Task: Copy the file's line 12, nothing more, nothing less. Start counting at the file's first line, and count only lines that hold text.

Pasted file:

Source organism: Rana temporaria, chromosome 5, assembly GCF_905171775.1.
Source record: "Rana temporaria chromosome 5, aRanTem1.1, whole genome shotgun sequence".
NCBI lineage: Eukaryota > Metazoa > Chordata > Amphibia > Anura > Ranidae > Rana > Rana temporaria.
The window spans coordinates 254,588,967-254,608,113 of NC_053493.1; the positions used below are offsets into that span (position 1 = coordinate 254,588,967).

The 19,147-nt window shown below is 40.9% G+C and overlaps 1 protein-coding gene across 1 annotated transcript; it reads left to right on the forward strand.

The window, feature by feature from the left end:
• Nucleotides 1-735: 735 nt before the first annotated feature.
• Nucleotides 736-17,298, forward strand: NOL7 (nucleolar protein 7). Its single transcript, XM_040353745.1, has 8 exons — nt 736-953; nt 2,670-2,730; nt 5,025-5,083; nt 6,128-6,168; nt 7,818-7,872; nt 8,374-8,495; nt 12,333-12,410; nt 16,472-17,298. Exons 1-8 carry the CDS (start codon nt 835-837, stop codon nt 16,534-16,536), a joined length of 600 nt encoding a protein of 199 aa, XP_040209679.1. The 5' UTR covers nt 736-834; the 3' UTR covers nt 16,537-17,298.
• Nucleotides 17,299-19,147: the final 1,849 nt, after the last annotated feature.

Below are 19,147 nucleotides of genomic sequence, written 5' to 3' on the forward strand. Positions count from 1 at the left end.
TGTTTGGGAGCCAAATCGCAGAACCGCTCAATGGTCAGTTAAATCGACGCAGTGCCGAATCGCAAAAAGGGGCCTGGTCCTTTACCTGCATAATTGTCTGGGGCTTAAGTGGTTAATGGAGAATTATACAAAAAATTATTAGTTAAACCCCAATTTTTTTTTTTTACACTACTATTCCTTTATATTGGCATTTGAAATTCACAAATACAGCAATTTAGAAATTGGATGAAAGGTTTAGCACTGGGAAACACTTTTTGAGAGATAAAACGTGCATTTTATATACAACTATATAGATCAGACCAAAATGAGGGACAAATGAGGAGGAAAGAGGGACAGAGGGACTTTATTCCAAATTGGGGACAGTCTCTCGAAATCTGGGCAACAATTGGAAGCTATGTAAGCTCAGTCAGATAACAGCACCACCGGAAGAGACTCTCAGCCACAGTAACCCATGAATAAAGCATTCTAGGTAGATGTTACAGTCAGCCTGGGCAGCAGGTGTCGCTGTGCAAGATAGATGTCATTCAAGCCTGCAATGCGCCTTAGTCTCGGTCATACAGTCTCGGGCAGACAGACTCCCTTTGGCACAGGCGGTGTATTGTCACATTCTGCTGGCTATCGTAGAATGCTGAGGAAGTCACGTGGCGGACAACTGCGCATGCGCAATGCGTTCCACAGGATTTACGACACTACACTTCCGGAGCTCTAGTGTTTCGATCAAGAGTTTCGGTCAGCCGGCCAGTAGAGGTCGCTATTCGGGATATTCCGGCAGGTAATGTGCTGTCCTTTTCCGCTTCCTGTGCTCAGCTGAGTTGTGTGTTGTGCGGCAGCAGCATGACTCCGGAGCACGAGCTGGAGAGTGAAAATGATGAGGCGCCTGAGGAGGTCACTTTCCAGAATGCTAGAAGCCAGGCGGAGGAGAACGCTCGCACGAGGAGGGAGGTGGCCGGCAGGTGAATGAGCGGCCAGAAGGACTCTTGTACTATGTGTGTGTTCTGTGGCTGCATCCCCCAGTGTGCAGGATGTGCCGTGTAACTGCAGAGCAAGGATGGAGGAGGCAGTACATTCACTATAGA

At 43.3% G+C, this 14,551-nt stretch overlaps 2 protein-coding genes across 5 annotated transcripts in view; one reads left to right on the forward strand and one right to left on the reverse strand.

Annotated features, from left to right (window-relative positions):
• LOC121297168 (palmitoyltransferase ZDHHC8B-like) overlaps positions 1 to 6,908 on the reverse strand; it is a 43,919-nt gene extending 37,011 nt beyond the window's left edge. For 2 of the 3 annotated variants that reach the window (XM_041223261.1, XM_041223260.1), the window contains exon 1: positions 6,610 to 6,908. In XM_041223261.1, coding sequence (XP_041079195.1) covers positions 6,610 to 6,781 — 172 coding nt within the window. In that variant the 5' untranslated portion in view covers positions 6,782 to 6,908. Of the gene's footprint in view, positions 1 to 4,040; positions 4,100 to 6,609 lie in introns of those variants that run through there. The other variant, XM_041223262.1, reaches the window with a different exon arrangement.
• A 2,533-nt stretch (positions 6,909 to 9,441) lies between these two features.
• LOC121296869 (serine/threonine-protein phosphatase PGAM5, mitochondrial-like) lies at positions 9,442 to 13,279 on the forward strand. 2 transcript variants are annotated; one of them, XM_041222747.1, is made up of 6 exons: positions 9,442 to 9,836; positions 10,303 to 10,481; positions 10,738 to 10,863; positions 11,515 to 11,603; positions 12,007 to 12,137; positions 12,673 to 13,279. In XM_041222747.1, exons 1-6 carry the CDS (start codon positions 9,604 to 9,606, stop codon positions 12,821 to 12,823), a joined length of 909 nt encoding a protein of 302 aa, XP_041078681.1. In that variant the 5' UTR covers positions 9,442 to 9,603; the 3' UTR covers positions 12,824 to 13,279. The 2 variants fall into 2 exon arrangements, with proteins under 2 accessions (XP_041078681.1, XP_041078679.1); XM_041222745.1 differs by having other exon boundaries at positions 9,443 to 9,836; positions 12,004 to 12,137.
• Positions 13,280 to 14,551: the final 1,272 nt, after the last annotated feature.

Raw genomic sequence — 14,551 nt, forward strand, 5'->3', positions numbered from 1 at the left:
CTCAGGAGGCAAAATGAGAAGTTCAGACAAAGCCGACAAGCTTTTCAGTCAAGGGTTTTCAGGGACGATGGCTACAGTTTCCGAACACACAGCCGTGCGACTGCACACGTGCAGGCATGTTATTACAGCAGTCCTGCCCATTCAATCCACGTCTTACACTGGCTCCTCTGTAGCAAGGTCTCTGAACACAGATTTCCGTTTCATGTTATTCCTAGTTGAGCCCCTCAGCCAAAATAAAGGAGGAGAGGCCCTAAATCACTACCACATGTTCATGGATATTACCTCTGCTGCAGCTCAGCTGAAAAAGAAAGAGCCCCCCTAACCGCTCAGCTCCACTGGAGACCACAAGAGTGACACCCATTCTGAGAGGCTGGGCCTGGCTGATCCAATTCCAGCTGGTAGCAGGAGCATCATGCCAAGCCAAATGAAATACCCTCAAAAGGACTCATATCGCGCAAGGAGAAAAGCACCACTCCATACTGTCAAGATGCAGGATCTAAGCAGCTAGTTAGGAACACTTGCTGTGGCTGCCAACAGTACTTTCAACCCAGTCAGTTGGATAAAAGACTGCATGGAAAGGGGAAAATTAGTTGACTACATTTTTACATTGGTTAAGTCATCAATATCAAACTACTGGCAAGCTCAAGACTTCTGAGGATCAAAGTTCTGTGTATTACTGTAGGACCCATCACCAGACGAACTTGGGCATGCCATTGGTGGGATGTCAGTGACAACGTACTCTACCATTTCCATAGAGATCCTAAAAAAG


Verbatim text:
At 43.3% G+C, this 14,551-nt stretch overlaps 2 protein-coding genes across 5 annotated transcripts in view; one reads left to right on the forward strand and one right to left on the reverse strand.